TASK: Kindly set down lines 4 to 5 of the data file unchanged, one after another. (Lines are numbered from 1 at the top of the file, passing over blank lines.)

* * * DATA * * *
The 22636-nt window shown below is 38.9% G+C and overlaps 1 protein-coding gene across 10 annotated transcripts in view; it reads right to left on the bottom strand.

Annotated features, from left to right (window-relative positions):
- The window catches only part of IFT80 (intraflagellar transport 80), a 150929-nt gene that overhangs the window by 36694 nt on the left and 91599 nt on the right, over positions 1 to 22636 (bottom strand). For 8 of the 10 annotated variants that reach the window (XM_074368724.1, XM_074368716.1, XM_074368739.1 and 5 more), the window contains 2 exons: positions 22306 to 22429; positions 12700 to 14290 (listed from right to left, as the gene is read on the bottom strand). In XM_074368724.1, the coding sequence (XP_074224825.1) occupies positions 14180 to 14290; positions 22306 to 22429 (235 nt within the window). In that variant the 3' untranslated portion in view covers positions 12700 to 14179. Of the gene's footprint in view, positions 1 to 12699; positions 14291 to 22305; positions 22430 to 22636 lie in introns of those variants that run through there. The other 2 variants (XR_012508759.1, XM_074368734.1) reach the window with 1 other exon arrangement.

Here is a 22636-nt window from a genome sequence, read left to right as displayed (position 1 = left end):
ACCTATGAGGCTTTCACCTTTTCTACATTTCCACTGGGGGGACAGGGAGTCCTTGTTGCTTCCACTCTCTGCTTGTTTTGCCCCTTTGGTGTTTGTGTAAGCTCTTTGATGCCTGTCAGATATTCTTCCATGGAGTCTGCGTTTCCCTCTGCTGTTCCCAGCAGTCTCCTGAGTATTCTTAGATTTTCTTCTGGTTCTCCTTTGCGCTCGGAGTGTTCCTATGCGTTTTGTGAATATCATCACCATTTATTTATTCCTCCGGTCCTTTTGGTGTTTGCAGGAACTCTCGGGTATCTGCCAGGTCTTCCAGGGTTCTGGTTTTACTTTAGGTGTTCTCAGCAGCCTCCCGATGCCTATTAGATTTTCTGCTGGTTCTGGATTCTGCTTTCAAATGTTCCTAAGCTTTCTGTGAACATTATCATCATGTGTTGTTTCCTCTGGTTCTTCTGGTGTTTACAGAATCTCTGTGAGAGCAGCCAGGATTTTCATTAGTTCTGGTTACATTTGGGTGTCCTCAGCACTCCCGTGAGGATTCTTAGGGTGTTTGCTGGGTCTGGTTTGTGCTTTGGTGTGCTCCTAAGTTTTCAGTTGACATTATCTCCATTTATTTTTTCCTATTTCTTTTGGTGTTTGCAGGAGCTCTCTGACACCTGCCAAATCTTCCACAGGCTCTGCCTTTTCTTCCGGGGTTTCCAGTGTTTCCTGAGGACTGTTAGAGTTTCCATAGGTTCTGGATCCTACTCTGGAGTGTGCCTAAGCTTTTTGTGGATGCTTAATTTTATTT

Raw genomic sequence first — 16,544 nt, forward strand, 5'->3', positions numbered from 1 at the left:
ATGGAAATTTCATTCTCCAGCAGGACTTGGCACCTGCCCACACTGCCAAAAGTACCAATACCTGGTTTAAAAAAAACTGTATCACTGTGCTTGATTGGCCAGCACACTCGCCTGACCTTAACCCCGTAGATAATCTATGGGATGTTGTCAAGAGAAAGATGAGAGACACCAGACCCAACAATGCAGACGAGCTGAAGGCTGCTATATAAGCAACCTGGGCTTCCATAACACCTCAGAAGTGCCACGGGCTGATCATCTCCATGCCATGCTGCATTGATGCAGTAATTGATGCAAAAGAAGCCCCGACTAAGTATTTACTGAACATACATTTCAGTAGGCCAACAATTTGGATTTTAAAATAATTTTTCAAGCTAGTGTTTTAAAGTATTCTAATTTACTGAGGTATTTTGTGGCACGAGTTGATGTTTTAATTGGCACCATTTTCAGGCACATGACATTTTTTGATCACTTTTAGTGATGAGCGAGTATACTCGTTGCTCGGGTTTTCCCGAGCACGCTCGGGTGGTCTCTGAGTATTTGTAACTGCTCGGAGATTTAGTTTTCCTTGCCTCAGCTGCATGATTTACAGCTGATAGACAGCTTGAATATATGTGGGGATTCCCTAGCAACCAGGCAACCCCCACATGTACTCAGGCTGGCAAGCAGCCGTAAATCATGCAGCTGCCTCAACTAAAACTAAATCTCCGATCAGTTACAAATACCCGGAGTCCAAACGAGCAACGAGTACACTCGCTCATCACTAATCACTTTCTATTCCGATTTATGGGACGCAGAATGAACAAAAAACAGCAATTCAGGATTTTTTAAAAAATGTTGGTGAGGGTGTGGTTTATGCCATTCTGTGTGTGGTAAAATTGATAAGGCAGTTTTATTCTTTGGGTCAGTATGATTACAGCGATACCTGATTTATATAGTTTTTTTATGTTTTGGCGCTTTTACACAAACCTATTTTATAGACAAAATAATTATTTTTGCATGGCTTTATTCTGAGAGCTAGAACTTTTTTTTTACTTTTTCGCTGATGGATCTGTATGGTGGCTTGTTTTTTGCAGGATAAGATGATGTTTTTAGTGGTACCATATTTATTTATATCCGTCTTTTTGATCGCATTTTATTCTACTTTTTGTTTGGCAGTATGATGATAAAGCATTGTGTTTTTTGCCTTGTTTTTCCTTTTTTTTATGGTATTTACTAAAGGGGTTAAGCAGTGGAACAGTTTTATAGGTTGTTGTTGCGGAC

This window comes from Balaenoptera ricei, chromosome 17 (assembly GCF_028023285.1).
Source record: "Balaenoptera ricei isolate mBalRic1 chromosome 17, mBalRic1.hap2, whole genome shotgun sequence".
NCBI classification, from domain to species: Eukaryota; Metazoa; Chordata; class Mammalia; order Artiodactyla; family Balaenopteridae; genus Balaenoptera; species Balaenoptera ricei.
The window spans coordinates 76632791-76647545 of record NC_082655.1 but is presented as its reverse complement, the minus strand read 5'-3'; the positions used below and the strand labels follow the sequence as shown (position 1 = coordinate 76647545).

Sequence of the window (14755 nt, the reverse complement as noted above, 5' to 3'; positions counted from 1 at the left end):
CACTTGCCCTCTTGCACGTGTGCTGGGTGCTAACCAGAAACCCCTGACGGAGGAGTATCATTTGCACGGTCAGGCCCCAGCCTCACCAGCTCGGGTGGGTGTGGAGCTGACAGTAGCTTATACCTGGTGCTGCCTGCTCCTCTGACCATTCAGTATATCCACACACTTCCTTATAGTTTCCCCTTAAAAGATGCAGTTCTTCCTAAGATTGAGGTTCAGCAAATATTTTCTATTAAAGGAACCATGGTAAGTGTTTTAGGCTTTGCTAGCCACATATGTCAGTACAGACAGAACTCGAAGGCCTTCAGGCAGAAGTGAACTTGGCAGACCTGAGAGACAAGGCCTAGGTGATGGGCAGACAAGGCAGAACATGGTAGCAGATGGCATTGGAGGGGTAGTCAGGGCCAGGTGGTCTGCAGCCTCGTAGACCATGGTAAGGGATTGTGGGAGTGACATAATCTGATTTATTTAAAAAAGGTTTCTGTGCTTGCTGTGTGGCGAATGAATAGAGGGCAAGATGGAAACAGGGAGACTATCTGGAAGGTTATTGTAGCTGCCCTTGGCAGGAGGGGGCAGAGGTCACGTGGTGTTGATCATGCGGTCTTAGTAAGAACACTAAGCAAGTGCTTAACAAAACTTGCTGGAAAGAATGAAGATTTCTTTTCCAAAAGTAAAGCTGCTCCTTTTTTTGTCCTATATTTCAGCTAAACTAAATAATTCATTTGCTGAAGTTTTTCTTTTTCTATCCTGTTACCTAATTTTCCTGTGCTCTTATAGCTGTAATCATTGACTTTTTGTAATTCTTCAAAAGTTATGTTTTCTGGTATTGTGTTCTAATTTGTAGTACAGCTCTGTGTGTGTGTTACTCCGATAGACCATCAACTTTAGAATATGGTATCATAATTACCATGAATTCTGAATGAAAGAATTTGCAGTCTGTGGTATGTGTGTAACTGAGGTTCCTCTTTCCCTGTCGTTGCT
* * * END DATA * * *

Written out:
Here is a 22636-nt window from a genome sequence, read left to right as displayed (position 1 = left end):
ACCTATGAGGCTTTCACCTTTTCTACATTTCCACTGGGGGGACAGGGAGTCCTTGTTGCTTCCACTCTCTGCTTGTTTTGCCCCTTTGGTGTTTGTGTAAGCTCTTTGATGCCTGTCAGATATTCTTCCATGGAGTCTGCGTTTCCCTCTGCTGTTCCCAGCAGTCTCCTGAGTATTCTTAGATTTTCTTCTGGTTCTCCTTTGCGCTCGGAGTGTTCCTATGCGTTTTGTGAATATCATCACCATTTATTTATTCCTCCGGTCCTTTTGGTGTTTGCAGGAACTCTCGGGTATCTGCCAGGTCTTCCAGGGTTCTGGTTTTACTTTAGGTGTTCTCAGCAGCCTCCCGATGCCTATTAGATTTTCTGCTGGTTCTGGATTCTGCTTTCAAATGTTCCTAAGCTTTCTGTGAACATTATCATCATGTGTTGTTTCCTCTGGTTCTTCTGGTGTTTACAGAATCTCTGTGAGAGCAGCCAGGATTTTCATTAGTTCTGGTTACATTTGGGTGTCCTCAGCACTCCCGTGAGGATTCTTAGGGTGTTTGCTGGGTCTGGTTTGTGCTTTGGTGTGCTCCTAAGTTTTCAGTTGACATTATCTCCATTTATTTTTTCCTATTTCTTTTGGTGTTTGCAGGAGCTCTCTGACACCTGCCAAATCTTCCACAGGCTCTGCCTTTTCTTCCGGGGTTTCCAGTGTTTCCTGAGGACTGTTAGAGTTTCCATAGGTTCTGGATCCTACTCTGGAGTGTGCCTAAGCTTTTTGTGGATGCTTAATTTTATTT